Experienced eye to select the supreme champion

The highlight of the Royal Welsh Winter Fair for many will be the judging of the supreme cattle championship on Tuesday.

This year Cheshire butcher Chris Stubbs will use his 40 years’ experience of buying high quality cattle to select the champion.

“It will not be easy because the Welsh Winter Fair is the best primestock show I have ever been to and it attracts many fantastic cattle entries,” says Mr Stubbs, who lives at Hollins Farm, Utkington.

“By the time the section judges have done their jobs I will get a ring full of animals that could all be supreme champions under different circumstances.”

He knows that he cannot please all the exhibitors of cattle that reach the final line up, or all the hundreds of ringside judges.

“Stock judging is certainly not an exact science and I do not have x-ray eyes to see what is under an animal’s skin.

“My aim has to be to satisfy myself that I have used all my knowledge to select the best entry.”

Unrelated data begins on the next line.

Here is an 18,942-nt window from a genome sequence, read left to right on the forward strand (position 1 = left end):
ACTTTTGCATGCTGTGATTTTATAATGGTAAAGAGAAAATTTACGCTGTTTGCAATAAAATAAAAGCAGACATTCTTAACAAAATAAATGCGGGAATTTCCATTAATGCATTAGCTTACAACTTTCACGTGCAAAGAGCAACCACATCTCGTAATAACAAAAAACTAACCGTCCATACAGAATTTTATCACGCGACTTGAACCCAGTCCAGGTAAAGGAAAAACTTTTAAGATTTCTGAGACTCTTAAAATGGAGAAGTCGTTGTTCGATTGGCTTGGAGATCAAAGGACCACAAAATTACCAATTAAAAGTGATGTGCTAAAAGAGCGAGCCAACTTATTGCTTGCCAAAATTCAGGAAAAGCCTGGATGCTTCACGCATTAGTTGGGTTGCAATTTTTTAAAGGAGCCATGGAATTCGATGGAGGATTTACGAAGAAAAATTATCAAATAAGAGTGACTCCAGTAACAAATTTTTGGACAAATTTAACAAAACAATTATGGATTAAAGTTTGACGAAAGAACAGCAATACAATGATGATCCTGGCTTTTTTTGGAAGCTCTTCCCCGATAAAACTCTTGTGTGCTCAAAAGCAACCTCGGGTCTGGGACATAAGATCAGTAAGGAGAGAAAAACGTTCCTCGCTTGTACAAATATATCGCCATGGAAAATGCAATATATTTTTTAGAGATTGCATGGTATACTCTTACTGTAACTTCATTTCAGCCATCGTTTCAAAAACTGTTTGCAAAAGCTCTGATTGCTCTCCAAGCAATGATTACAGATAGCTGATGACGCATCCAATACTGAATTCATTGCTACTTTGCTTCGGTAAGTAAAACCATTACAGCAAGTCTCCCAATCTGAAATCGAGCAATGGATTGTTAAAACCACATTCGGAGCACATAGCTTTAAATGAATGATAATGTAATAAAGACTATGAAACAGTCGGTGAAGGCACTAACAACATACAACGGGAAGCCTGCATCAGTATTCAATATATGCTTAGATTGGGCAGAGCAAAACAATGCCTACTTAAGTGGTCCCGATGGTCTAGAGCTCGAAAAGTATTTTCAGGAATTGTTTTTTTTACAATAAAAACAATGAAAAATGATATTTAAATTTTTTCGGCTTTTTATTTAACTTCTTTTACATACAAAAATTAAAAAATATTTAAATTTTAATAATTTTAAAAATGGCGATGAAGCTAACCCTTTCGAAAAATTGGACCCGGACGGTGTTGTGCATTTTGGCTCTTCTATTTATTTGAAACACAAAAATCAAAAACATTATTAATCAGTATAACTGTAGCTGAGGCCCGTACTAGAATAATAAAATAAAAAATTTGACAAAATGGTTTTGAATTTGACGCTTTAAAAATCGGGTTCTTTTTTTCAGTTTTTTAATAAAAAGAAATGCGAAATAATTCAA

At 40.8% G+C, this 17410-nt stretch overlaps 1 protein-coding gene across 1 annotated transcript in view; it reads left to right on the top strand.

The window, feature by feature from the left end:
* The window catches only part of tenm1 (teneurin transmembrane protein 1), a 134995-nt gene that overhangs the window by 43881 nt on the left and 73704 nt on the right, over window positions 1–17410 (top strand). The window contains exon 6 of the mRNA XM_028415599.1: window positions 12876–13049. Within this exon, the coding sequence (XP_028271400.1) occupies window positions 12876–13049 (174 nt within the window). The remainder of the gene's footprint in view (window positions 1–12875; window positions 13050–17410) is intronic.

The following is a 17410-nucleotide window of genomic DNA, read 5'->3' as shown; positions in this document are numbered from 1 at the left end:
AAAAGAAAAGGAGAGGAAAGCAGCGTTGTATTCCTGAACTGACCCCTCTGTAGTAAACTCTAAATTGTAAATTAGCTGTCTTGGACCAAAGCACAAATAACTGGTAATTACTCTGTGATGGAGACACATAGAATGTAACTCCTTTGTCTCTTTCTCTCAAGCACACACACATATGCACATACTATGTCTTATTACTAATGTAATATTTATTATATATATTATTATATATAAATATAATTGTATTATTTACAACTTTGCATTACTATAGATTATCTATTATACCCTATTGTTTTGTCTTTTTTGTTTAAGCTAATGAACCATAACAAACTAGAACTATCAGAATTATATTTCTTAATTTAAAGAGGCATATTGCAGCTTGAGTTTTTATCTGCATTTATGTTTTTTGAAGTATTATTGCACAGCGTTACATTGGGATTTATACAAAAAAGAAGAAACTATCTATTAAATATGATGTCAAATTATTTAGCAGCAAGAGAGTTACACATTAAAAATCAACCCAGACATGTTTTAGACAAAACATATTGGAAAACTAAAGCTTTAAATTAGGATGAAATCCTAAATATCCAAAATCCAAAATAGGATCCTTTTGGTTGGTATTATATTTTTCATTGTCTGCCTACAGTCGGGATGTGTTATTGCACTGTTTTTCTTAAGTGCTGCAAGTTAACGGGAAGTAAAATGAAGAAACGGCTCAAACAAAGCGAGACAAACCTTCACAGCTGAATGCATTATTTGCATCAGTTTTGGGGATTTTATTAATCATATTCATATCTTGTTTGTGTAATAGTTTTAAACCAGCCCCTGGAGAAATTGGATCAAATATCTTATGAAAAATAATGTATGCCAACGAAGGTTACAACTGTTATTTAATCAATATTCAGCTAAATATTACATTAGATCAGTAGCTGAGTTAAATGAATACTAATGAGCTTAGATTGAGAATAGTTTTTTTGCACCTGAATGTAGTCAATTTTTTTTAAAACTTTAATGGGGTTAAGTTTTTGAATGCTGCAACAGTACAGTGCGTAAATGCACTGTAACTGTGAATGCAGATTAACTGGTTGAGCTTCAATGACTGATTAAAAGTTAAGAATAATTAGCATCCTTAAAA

His champion will have to be pleasing to the eye, walk well and have the sort of superb conformation that ensures it kills out well and produces high quality beef.

Ringsiders will notice that Mr Stubbs handles cattle more than some judges.

He does the same when buying cattle for his family’s retail shop in Nantwich and the catering outlets he supplies.

The business was started by his grandfather in 1900 and still trades as C Webb and Sons.

When Mr Stubbs joined in 1964, aged 17, he was expected to learn every job, including those in the abattoir the company ran until 1992.

When he began accompanying his father to markets, he was taught how to pick out quality cattle capable of supplying beef that would keep customers coming back for more.

In turn he has trained his wife Caroline to do the same.

Should they decide to buy any entries at the Winter Fair she will be doing the bidding.